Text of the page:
US20100227519A1 - Polymer-film-laminated activated-carbon paper - Google Patents

Polymer-film-laminated activated-carbon paper Download PDF

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Publication number
US20100227519A1
US20100227519A1 US12/280,033 US28003307A US2010227519A1 US 20100227519 A1 US20100227519 A1 US 20100227519A1 US 28003307 A US28003307 A US 28003307A US 2010227519 A1 US2010227519 A1 US 2010227519A1
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US
United States
Prior art keywords
product according
fibers
reinforcing layer
product
discontinuous
Prior art date
Legal status (The legal status is an assumption and is not a legal conclusion. Google has not performed a legal analysis and makes no representation as to the accuracy of the status listed.)
Abandoned
Application number
US12/280,033
Inventor
Robert Randall Soper
Roger Dale Hall
Frederick Joseph Bures, JR.
Michael Ford Tschantz
Current Assignee (The listed assignees may be inaccurate. Google has not performed a legal analysis and makes no representation or warranty as to the accuracy of the list.)
WestRock MWV LLC
Original Assignee
WestRock MWV LLC
Priority date (The priority date is an assumption and is not a legal conclusion. Google has not performed a legal analysis and makes no representation as to the accuracy of the date listed.)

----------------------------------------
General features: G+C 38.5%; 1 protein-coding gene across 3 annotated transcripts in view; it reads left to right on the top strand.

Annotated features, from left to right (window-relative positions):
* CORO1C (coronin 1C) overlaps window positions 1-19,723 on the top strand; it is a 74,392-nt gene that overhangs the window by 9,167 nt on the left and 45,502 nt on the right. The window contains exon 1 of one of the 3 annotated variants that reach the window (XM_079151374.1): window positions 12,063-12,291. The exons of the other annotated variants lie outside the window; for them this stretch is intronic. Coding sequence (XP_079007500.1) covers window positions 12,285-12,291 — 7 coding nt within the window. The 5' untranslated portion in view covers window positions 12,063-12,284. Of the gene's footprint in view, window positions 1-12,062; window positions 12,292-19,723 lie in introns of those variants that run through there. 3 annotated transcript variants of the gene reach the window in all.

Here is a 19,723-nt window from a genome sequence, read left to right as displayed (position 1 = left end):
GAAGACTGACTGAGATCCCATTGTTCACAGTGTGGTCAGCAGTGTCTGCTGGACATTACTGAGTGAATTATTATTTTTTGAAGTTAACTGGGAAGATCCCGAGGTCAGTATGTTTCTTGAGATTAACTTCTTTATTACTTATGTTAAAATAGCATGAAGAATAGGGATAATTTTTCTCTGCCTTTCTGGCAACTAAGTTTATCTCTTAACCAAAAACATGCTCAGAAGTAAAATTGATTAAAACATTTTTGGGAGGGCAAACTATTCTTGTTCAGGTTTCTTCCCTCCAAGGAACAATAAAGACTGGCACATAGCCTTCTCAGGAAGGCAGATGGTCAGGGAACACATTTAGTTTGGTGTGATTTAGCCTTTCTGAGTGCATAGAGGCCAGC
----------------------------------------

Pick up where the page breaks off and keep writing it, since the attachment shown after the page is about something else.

Filing date
Publication date
Priority to US78651406P priority Critical
Application filed by WestRock MWV LLC filed Critical WestRock MWV LLC
Priority to US12/280,033 priority patent/US20100227519A1/en
Priority to PCT/US2007/063763 priority patent/WO2007112197A2/en
Assigned to MEADWESTVACO CORPORATION reassignment MEADWESTVACO CORPORATION ASSIGNMENT OF ASSIGNORS INTEREST (SEE DOCUMENT FOR DETAILS). Assignors: HALL, ROGER DALE, TSCHANTZ, MICHAEL FORD, SOPER, ROBERT RANDALL, BURES, FREDERICK JOSEPH, JR.
Publication of US20100227519A1 publication Critical patent/US20100227519A1/en
Application status is Abandoned legal-status Critical

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    • BPERFORMING OPERATIONS; TRANSPORTING
    • B32LAYERED PRODUCTS
    • B32BLAYERED PRODUCTS, i.e. PRODUCTS BUILT-UP OF STRATA OF FLAT OR NON-FLAT, e.g. CELLULAR OR HONEYCOMB, FORM
    • B32B27/00Layered products comprising a layer of synthetic resin